Print 65 comment(s) - last by leexgx.. on Mar 15 at 9:04 PM

NVIDIA GeForce 8600GTS

NVIDIA GeForce 8600GT
NVIDIA prepares its next-generation mid-range and mainstream DirectX 10 GPUs

Earlier today DailyTech received it's briefiing on NVIDIA’s upcoming GeForce 8600GTS, 8600GT and 8500GT graphics processors. NVIDIA’s GeForce 8600GTS and 8600GT are G84-based GPUs and target the mid-range markets. The lower-positioned G86-based GeForce 8500GT serves as the flagship low to mid-range graphics card.

The budget-priced trio feature full support for DirectX 10 features including pixel and vertex shader model 4.0. NVIDIA has yet to reveal the amount of shaders or shader clocks though. Nevertheless, the trio supports NVIDIA SLI and PureVideo technologies.

NVIDIA touts three dedicated video engines on the G84 and G86-based graphics cards for PureVideo processing. The video engines provide MPEG-2 high-definition and WMV HD video playback up to resolutions of 1080p. G84 and G86 support hardware accelerated decoding of H.264 video as well; however, NVIDIA makes no mention of VC-1 decoding. G84 and G86 also feature advanced post-processing video algorithms. Supported algorithms include spatial-temporal de-interlacing, inverse 2:2, 3:2 pull-down and 4-tap horizontal, and 5-tap vertical video scaling.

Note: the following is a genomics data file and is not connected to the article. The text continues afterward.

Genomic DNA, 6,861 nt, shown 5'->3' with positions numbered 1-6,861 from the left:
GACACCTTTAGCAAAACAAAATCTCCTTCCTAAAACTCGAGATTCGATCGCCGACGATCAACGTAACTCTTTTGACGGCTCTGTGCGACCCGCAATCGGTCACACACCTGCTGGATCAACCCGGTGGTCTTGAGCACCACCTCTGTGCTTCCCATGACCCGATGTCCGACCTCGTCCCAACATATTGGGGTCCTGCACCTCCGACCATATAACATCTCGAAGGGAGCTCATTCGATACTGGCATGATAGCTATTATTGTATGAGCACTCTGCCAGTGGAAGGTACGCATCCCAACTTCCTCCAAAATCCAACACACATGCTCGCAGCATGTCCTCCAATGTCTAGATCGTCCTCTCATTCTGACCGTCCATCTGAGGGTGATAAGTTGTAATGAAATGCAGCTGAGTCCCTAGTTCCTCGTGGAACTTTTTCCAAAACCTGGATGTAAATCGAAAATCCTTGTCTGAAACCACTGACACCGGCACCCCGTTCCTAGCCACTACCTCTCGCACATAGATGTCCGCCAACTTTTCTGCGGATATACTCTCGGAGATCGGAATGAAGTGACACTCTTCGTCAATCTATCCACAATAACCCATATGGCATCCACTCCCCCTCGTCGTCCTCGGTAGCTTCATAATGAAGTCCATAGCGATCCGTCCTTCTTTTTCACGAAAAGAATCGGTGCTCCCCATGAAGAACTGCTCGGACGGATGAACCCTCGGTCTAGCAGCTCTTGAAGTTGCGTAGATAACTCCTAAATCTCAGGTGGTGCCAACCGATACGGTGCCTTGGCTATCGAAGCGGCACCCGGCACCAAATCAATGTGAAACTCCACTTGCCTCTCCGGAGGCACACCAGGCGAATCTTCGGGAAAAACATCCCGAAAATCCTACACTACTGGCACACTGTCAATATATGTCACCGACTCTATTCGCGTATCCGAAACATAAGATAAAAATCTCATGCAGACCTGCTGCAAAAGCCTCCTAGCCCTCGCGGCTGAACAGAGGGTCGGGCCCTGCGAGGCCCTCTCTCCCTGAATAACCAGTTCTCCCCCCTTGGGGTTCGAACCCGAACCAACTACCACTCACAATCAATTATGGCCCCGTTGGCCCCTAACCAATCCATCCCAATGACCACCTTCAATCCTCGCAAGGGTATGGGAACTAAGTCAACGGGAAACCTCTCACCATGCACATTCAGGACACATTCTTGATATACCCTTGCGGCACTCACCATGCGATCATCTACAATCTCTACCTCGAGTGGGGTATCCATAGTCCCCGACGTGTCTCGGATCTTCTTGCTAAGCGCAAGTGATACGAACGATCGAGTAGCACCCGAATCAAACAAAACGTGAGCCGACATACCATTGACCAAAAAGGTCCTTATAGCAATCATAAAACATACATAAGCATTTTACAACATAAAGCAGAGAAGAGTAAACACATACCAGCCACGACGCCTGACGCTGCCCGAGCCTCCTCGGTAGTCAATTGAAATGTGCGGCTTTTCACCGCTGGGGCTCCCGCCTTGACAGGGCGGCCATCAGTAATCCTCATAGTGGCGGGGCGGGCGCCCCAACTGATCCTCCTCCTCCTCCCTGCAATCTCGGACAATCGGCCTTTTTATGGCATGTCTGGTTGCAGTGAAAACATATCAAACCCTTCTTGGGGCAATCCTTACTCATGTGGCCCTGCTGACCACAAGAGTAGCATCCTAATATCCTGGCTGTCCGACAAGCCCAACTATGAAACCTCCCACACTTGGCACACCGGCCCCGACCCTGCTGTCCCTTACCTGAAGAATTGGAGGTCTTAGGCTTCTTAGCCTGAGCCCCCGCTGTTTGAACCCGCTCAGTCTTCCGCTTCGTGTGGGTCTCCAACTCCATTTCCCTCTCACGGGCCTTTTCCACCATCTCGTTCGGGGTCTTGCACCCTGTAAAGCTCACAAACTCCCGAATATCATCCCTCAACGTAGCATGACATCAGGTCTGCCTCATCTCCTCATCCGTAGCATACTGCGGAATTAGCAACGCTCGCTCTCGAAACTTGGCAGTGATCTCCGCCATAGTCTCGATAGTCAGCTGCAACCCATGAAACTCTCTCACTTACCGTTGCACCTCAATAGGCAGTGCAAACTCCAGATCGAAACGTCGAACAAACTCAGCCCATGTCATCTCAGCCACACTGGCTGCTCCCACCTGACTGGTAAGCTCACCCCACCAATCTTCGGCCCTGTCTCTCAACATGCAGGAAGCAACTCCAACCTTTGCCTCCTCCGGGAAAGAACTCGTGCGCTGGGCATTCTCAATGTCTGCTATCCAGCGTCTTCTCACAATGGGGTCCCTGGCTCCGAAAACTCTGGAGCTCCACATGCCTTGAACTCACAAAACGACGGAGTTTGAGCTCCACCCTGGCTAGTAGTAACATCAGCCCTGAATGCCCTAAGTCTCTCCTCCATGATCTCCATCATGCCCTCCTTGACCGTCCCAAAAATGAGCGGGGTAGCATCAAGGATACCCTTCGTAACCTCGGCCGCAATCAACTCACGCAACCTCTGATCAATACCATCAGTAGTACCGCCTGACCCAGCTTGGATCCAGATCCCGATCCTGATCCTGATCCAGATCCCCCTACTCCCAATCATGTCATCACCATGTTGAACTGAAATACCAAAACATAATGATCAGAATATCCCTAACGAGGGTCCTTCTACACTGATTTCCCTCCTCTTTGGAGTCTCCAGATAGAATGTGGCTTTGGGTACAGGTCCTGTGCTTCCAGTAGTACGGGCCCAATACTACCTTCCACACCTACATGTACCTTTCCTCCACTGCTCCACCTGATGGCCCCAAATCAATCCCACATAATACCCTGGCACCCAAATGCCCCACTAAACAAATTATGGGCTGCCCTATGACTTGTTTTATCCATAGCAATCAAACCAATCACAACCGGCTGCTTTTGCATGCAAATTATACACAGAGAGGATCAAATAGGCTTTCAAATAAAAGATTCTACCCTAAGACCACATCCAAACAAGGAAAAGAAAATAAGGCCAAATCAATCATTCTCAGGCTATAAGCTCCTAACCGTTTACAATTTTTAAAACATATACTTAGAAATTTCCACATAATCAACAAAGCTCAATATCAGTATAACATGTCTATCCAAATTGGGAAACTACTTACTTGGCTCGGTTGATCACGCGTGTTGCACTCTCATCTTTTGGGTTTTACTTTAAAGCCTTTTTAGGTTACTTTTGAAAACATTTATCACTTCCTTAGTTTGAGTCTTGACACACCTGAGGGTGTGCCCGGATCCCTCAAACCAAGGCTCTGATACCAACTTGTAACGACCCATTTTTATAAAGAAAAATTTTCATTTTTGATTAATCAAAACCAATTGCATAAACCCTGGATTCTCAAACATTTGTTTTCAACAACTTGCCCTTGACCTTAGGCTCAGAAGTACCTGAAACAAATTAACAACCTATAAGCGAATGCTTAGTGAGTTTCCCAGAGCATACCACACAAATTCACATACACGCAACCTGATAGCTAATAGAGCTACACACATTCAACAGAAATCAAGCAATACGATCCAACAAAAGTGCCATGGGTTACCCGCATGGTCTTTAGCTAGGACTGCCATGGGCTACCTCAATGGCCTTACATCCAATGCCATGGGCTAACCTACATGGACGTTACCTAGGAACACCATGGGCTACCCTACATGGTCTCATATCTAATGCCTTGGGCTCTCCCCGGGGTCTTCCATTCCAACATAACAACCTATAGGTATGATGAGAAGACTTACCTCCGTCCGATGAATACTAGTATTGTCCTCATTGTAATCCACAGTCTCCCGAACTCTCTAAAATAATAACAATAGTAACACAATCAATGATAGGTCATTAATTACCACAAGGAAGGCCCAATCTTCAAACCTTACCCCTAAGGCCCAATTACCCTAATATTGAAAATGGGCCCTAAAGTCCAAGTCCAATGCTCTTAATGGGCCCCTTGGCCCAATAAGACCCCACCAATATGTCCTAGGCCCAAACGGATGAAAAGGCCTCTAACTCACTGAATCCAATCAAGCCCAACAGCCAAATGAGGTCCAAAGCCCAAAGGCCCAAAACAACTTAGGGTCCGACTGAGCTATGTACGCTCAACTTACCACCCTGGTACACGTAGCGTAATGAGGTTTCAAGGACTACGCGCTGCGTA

At the top of the mid-range lineup is the GeForce 8600GTS. The G84-based graphics core clocks in at 675 MHz. NVIDIA pairs the GeForce 8600GTS with 256MB of GDDR3 memory clocked at 1000 MHz. The memory interfaces with the GPU via a 128-bit bus. The GeForce 8600GTS does not integrate HDCP keys on the GPU. Add-in board partners will have to purchase separate EEPROMs with HDCP keys; however, all GeForce 8600GTS-based graphics cards feature support for HDCP.

GeForce 8600GTS-based graphics cards require an eight-layer PCB. Physically, the cards measure in at 7.2 x 4.376 inches and available in full-height only. NVIDIA GeForce 8600GTS graphics cards feature a PCIe x16 interface, unlike ATI’s upcoming RV630. GeForce 8600GTS-based cards still require external PCIe power. NVIDIA estimates total board power consumption at around 71-watts.

Supported video output connectors include dual dual-link DVI, VGA, SDTV and HDTV outputs, and analog video inputs. G84-based GPUs do not support a native HDMI output. Manufacturers can adapt one of the DVI-outputs for HDMI.

NVIDIA’s GeForce 8600GT is not as performance oriented as the 8600GTS. The GeForce 8600GT GPU clocks in at a more conservative 540 MHz. The memory configuration has more flexibility, letting manufacturers decide between 256MB or 128MB of GDDR3 memory. NVIDIA specifies the memory clock at 700 MHz. The GeForce 8600GT shares the same 128-bit memory interface as the 8600GTS. HDCP support on GeForce 8600GT is optional. The GPU and reference board design support the required HDCP keys EEPROM, however, the implementation is up to NVIDIA’s add-in board partners.

GeForce 8600GT-based graphics cards only require a six-layer PCB instead of the eight-layer PCB of the 8600GTS. The physical board size is also smaller too – measuring in at 6.9 x 4.376 inches. GeForce 8600GT-based cards do not require external PCIe power. NVIDIA rates the maximum board power consumption at 43-watts – 28-watts less than the 8600GTS.

The GeForce 8600GT supports similar video outputs as the 8600GTS, however, the 8600GT does not support video input features.

NVIDIA has revealed very little information on the GeForce 8500GT besides support for GDDR3 and DDR2 memory. It supports dual dual-link DVI, VGA and TV outputs as well.